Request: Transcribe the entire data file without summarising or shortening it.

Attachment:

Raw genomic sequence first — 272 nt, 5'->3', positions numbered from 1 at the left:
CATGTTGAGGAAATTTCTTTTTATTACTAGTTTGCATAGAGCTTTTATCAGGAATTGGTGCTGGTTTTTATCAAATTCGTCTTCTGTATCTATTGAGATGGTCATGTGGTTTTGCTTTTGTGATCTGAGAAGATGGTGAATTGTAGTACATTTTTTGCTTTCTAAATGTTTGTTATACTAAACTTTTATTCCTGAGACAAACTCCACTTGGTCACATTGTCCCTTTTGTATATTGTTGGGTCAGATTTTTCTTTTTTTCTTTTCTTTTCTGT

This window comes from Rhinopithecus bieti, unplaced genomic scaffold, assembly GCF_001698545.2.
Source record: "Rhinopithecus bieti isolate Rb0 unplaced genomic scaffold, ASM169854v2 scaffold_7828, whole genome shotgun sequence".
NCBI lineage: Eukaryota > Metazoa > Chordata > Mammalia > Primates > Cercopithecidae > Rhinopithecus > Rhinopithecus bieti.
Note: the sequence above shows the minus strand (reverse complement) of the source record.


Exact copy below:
Raw genomic sequence first — 272 nt, 5'->3', positions numbered from 1 at the left:
CATGTTGAGGAAATTTCTTTTTATTACTAGTTTGCATAGAGCTTTTATCAGGAATTGGTGCTGGTTTTTATCAAATTCGTCTTCTGTATCTATTGAGATGGTCATGTGGTTTTGCTTTTGTGATCTGAGAAGATGGTGAATTGTAGTACATTTTTTGCTTTCTAAATGTTTGTTATACTAAACTTTTATTCCTGAGACAAACTCCACTTGGTCACATTGTCCCTTTTGTATATTGTTGGGTCAGATTTTTCTTTTTTTCTTTTCTTTTCTGT

This window comes from Rhinopithecus bieti, unplaced genomic scaffold, assembly GCF_001698545.2.
Source record: "Rhinopithecus bieti isolate Rb0 unplaced genomic scaffold, ASM169854v2 scaffold_7828, whole genome shotgun sequence".
NCBI lineage: Eukaryota > Metazoa > Chordata > Mammalia > Primates > Cercopithecidae > Rhinopithecus > Rhinopithecus bieti.
Note: the sequence above shows the minus strand (reverse complement) of the source record.